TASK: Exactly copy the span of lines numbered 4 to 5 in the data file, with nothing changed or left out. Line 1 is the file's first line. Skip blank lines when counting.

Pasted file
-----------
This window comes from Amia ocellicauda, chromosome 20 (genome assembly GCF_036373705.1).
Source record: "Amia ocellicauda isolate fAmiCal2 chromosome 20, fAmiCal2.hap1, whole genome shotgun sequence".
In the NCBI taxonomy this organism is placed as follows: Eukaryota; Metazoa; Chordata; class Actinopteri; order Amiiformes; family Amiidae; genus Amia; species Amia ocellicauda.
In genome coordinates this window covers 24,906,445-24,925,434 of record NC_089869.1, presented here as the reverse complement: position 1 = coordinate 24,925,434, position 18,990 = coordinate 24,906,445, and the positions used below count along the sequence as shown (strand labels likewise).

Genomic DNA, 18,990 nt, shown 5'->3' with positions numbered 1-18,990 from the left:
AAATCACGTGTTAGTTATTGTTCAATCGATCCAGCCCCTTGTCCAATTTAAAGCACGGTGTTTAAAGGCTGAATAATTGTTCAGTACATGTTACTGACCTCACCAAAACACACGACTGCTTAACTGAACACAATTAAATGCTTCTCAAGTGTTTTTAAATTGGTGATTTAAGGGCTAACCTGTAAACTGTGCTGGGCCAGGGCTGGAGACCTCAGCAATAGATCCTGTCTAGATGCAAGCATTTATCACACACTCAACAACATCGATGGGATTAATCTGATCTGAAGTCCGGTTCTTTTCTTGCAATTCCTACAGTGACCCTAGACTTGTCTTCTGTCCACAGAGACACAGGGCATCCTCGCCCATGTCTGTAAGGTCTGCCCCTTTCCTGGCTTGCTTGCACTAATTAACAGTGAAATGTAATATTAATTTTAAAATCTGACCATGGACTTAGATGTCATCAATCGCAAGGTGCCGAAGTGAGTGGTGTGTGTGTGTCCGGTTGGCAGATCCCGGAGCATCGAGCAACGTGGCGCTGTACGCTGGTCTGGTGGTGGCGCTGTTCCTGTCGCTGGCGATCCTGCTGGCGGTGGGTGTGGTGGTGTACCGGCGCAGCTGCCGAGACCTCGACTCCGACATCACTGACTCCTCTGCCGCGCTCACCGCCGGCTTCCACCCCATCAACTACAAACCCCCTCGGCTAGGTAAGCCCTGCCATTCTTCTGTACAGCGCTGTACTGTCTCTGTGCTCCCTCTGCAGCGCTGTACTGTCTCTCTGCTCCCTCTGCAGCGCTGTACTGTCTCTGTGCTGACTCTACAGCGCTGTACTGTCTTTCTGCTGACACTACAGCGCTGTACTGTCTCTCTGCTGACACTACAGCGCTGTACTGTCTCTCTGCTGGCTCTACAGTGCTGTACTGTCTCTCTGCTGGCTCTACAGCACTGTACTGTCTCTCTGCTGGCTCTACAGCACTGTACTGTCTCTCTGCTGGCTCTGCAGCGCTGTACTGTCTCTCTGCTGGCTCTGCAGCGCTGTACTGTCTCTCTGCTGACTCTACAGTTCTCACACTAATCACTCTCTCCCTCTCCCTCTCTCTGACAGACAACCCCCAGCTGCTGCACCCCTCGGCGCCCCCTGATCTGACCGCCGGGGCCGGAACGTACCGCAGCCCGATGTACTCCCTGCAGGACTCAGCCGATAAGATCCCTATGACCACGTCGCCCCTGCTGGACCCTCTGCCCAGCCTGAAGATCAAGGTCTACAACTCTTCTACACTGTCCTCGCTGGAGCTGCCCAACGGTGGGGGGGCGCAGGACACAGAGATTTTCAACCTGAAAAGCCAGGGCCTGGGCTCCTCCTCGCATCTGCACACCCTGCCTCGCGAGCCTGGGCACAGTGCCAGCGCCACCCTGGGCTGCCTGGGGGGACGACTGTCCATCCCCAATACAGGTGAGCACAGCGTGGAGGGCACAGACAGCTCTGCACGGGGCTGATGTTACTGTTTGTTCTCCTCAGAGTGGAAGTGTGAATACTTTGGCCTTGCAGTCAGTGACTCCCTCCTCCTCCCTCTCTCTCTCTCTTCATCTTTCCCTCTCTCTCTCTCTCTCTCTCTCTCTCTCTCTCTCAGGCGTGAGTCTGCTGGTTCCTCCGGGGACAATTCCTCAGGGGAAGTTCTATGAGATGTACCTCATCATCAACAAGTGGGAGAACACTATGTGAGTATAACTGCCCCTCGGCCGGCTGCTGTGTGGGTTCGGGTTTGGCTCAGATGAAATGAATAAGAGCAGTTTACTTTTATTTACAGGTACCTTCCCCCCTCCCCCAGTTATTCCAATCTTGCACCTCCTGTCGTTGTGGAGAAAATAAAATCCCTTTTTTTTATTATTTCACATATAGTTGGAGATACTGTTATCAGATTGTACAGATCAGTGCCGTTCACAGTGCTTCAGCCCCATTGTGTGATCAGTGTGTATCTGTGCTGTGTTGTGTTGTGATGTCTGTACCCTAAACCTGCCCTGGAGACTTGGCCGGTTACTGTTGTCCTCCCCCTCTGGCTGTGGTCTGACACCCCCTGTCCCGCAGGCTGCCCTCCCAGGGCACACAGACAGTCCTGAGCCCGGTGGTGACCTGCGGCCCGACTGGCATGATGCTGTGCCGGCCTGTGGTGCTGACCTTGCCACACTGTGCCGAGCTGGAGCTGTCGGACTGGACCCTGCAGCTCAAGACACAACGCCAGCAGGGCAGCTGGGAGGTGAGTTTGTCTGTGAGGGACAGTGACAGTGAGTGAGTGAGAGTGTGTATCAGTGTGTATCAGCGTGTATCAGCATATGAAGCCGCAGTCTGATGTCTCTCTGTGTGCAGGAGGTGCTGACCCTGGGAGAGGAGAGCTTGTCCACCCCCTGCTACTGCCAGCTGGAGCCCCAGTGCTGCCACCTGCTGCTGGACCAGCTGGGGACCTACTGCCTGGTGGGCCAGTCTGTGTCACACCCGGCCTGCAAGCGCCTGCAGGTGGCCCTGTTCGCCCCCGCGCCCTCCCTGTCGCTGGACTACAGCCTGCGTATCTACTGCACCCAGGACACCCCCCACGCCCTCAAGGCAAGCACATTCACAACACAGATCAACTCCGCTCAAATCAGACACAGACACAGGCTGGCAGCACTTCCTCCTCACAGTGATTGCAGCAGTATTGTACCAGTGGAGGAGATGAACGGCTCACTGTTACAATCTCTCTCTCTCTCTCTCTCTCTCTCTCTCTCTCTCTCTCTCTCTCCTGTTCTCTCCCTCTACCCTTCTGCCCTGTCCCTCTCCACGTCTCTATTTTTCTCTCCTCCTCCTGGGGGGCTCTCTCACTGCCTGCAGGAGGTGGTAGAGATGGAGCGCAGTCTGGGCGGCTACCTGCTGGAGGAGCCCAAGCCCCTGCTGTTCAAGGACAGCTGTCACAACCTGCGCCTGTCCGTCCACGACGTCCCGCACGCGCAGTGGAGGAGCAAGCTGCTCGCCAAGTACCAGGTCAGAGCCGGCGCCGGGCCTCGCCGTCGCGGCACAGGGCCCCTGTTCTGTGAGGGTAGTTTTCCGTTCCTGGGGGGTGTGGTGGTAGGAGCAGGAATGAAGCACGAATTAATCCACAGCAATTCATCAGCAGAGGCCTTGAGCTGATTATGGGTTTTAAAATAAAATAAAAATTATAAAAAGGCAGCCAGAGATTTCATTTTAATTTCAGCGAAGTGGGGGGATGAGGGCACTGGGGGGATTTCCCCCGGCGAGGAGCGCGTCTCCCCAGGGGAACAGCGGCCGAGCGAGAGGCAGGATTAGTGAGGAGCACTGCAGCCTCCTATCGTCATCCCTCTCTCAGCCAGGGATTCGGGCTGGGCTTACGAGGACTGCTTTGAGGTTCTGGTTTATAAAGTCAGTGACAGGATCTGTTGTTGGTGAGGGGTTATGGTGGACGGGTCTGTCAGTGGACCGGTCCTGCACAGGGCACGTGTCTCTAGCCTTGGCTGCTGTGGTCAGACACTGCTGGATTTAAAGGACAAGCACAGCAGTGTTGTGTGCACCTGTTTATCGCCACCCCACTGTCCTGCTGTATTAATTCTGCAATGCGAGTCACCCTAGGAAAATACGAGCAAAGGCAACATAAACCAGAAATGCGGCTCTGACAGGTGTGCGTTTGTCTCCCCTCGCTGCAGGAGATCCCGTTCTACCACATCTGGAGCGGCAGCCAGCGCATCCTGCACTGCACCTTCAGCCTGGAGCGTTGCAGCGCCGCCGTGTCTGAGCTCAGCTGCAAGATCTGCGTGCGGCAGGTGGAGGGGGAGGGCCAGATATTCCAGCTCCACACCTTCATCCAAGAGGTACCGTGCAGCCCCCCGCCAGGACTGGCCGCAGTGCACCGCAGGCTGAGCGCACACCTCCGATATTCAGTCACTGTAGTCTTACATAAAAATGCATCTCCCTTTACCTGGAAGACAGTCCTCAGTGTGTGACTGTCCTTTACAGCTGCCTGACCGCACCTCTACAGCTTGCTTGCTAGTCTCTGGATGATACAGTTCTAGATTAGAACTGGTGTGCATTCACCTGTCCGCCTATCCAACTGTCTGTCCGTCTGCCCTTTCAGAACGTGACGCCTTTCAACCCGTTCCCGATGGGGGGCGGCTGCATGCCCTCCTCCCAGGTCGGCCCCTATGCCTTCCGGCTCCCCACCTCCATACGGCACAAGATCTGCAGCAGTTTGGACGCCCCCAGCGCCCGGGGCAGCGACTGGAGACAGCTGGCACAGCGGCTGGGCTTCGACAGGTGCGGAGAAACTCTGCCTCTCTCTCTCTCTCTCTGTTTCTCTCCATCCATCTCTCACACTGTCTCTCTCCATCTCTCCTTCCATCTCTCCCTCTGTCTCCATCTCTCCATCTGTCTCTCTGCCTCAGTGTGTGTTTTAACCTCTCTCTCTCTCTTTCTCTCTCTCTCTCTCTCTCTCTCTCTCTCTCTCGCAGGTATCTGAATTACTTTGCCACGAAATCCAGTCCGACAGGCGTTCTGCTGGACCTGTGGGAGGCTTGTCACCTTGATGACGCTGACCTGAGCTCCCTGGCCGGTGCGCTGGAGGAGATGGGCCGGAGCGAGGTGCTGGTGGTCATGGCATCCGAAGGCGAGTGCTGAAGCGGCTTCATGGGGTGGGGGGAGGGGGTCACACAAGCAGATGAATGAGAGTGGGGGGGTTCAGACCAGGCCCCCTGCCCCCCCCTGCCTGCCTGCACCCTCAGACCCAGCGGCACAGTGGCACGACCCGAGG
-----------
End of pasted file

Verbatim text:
In genome coordinates this window covers 24,906,445-24,925,434 of record NC_089869.1, presented here as the reverse complement: position 1 = coordinate 24,925,434, position 18,990 = coordinate 24,906,445, and the positions used below count along the sequence as shown (strand labels likewise).

Genomic DNA, 18,990 nt, shown 5'->3' with positions numbered 1-18,990 from the left: